The moon has been compared to all kinds of these things, but this might be the first time for a raisin. The analogy comes from NASA in regard to a new study in Nature Geoscience showing that the moon is still shrinking as its interior cools. "Just as a grape wrinkles as it shrinks down to a raisin, the Moon gets wrinkles as it shrinks," explains NASA. The difference is that the moon doesn't have the flexible skin of a grape. Instead, its brittle surface cracks as it shrinks, resulting in "thrust faults," or cliffs akin to stair steps, per CNN. The key takeaway from the study is that the moon is more active in this regard than was previously thought, which could have ramifications for, say, the location of a future outpost, reports National Geographic.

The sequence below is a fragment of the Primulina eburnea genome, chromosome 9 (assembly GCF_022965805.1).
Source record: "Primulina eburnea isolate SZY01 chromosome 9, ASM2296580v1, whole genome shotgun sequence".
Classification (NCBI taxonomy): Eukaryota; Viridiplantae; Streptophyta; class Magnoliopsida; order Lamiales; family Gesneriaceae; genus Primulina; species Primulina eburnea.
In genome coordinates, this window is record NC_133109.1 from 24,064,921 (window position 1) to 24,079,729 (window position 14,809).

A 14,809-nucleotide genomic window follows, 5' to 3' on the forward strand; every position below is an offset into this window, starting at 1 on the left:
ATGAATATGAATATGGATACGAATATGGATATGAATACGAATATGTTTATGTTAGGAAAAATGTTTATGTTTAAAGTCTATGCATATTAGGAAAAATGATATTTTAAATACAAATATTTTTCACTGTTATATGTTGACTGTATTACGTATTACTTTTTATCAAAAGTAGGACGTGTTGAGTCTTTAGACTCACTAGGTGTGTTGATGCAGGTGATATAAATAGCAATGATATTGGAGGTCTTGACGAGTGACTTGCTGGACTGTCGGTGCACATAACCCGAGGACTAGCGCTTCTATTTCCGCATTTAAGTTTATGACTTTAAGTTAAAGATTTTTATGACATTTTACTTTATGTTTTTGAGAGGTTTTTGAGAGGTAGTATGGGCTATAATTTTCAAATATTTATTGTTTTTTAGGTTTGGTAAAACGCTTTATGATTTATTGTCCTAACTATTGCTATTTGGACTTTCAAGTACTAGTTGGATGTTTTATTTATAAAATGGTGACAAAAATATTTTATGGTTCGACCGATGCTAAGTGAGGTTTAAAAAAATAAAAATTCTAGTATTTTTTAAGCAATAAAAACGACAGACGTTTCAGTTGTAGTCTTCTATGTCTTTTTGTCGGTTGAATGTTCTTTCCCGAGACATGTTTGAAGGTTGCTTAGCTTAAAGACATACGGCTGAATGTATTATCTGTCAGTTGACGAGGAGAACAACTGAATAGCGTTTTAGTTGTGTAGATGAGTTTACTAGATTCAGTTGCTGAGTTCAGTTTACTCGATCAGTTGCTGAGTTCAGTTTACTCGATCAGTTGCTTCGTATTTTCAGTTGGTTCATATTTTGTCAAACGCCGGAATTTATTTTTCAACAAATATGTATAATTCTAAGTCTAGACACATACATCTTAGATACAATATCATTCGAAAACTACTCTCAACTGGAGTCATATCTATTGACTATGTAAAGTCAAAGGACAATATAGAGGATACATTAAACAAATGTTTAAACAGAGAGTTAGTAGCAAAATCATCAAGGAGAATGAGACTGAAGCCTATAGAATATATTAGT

"The whole idea that a 4.6-billion-year-old rocky body like the moon has managed to stay hot enough in the interior and produce this network of faults just flies in the face of conventional wisdom," says study coauthor Thomas Watters of the Smithsonian Institution. Evidence of such moonquakes were recorded by astronauts using seismometers in missions between 1969 and 1977, and the new study shed more precision on the nature of those quakes. Thousands of resulting cliffs now dot the surface, and in a 1972 landing, astronauts had to zig-zag their rover over one such fault scarp named Lee-Lincoln. As far as the moon's shrinking, it's not a lot—the moon has gotten about 150 feet "skinnier" in the last several hundred million years, per NASA. (Read more moon stories.)